Classification society DNV on Friday (19 April) presented Australian green technology, energy and metals company Fortescue with class and statutory certificates for its dual-fuelled ammonia-powered vessel Green Pioneer at a ceremony held during Singapore Maritime Week. 

The occasion marked the culmination of a project that began in 2021, when DNV was engaged by Fortescue to work on the feasibility study and 'Fuel ready (Ammonia)' notation for the vessel’s conversion.   

DNV's Technology Qualification process provided the framework for the qualification and assurance of the engine modifications, where industry rules were yet to be developed. 

Additionally, DNV’s Gas Fuelled Ammonia notation, an industry first, set out the requirements for the ship’s fuel system, fuel bunkering connection and piping through to the fuel consumers.

With no IMO regulations covering the specific use of ammonia, DNV and Fortescue utilized the SOLAS provision for Alternative Design Arrangements (ADA) with the backing of the Maritime and Port Authority of Singapore, particularly around fire and evacuation risks.

Dino Otranto, Fortescue Metals CEO, said: "The Fortescue Green Pioneer proves to the world that the shipping industry can, and must, innovate to stop burning fossil fuels. We know 2024 is a pivotal year for global shipping and will have an enormous impact on ammonia’s use as a marine fuel this decade and beyond. The shipping industry must adopt early use of ‘real zero’, long-term solutions such as green ammonia.”

“When Fortescue embarked on this cutting-edge project, it was vital that we worked with organisations like DNV that shared our vision for pioneering solutions to drive decarbonization in the industry.

“DNV has brought a high level of competence, focus, and agility to this project. Their solution-focused and ‘can-do’ attitude without compromising their core roles of safety and quality was immense.”

Cristina Saenz de Santa Maria, DNV’s Regional Manager South East Asia, Pacific & India, Maritime, said: "Fortescue's commitment to decarbonization aligns perfectly with DNV's vision, and we are honoured to be part of this pioneering project.”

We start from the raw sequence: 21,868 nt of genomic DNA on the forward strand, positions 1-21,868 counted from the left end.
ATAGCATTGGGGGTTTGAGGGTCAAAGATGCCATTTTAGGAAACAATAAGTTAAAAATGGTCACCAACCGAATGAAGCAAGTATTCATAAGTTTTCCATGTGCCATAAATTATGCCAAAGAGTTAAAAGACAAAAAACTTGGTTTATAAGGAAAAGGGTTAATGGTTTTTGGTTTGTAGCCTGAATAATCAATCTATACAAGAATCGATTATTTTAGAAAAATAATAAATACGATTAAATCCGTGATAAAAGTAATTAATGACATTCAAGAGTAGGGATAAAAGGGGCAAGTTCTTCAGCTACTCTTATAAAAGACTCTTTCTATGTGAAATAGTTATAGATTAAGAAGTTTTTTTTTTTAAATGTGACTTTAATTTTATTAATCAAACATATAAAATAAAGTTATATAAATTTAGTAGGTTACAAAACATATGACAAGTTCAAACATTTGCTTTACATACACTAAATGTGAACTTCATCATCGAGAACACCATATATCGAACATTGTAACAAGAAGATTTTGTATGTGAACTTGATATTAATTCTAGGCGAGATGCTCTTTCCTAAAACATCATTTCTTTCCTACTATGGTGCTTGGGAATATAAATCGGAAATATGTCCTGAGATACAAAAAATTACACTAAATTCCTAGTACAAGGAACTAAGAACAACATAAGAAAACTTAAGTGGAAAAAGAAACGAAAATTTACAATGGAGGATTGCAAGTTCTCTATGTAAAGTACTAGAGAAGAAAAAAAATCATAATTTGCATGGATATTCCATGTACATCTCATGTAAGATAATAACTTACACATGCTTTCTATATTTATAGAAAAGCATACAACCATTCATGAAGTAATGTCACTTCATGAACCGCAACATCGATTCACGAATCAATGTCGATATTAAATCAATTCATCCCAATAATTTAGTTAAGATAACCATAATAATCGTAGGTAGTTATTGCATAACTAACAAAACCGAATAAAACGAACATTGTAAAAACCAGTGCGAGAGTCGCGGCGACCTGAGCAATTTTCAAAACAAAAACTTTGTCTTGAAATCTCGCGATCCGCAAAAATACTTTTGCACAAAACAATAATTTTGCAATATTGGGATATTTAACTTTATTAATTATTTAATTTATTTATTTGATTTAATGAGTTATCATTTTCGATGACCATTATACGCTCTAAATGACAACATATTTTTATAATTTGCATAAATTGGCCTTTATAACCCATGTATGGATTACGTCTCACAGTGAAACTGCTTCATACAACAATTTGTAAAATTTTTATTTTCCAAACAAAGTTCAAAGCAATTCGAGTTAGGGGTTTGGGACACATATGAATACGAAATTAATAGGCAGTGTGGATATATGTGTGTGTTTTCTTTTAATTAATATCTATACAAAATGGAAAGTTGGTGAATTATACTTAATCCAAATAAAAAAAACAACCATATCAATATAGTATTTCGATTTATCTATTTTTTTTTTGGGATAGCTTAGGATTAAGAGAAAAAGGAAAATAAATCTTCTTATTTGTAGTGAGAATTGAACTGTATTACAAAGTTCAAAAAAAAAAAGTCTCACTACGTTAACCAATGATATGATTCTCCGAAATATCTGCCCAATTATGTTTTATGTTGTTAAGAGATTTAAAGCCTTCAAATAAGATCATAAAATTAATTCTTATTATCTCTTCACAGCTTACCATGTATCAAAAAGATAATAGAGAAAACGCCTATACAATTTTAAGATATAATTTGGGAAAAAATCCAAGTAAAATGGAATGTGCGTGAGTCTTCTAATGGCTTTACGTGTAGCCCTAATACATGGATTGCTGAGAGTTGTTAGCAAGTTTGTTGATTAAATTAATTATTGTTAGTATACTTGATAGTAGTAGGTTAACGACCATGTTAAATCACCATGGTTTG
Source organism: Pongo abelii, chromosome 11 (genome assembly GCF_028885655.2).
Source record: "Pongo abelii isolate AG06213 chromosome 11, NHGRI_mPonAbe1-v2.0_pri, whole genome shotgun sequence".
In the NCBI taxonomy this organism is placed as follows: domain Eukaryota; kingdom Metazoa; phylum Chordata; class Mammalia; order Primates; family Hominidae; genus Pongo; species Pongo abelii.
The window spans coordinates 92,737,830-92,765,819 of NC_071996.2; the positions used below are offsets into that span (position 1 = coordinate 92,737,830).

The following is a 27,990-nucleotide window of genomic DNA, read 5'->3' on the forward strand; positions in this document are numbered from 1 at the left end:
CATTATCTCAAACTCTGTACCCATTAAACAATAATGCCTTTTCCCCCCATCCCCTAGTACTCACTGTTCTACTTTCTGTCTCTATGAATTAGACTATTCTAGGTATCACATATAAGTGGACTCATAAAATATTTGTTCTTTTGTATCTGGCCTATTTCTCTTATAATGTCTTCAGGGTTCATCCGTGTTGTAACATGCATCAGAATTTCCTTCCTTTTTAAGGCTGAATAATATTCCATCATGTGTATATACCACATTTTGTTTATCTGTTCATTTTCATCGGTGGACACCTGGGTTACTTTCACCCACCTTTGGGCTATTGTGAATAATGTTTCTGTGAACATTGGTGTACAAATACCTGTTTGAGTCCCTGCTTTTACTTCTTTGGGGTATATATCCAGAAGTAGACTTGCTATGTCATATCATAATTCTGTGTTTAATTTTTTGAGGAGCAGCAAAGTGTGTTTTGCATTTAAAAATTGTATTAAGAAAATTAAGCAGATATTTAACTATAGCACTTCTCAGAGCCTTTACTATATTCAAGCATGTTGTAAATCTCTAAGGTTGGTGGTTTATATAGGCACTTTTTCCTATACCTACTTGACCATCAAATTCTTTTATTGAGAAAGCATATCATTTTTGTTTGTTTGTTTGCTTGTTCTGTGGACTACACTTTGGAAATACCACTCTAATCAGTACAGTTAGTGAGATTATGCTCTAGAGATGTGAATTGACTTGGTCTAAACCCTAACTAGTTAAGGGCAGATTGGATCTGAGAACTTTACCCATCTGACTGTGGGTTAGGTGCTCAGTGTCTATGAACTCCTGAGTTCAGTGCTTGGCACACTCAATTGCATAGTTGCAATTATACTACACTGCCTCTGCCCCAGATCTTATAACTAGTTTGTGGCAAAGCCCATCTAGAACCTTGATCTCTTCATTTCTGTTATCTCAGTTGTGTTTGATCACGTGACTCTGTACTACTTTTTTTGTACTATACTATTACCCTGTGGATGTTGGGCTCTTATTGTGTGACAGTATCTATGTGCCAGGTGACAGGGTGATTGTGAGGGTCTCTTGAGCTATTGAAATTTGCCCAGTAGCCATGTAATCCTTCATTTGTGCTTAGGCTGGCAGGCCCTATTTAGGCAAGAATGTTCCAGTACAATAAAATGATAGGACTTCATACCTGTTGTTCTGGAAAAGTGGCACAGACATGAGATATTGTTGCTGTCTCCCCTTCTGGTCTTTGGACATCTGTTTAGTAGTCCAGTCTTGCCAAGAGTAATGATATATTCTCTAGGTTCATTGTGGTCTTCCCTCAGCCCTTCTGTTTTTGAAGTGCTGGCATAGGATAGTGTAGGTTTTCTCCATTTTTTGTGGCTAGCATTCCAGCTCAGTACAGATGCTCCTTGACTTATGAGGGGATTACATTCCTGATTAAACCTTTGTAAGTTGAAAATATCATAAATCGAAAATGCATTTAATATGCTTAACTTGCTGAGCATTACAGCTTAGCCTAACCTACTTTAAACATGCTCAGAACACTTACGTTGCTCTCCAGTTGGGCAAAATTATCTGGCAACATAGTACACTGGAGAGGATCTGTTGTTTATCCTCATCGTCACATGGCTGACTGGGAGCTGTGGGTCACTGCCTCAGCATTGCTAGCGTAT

“Our global teams have worked closely with Fortescue over the last two years, from the engine bed-testing stage through to commissioning and trials, to help realize this milestone. We look forward to continuing this partnership and supporting Fortescue as we both strive to create a greener future for shipping.”

In 2022, Fortescue successfully converted a four-stroke engine to run on ammonia in combination with diesel at its land-based testing facility in Perth, Western Australia. Conversion work later began on the Green Pioneer at the Seatrium yard in Singapore to convert the vessel’s engines to run on ammonia in combination with conventional fuels.  

Fortescue’s Green Pioneer completed the world’s first ammonia bunkering trial safely at an ammonia facility on Jurong Island, in the Port of Singapore in March 2024, following which the vessel received flag approval from the Singapore Registry of Ships (SRS) and the ‘Gas Fuelled Ammonia’ notation from DNV.

Related: Fortescue successfully conducts world’s first ammonia bunker fuel trial in Singapore
Related: SMW 2024: MPA receives 50 submissions for EOI to supply methanol bunker fuel in Singapore

 

Photo credit: DNV
Published: 22 April 2024

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Malaysia: MISC petroleum arm AET places order for world’s first ammonia dual-fuel Aframax duo

AET signed shipbuilding contracts for ships with CSSC subsidiary DSIC; MISC also entered into Time Charter Party Contracts with PETCO Trading Labuan Company Ltd via AET for vessels.